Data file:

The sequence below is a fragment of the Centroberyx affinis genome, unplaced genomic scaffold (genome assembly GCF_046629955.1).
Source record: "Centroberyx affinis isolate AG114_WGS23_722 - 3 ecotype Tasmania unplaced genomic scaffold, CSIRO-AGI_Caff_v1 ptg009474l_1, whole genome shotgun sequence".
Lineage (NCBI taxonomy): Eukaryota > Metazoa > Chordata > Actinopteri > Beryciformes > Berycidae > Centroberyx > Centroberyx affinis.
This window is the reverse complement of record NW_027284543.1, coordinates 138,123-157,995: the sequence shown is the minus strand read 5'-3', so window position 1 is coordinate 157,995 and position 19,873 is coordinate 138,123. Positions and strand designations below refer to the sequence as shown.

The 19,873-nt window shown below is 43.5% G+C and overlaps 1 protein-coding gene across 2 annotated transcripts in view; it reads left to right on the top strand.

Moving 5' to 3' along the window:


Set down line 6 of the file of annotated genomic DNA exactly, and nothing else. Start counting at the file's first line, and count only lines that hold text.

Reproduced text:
Moving 5' to 3' along the window: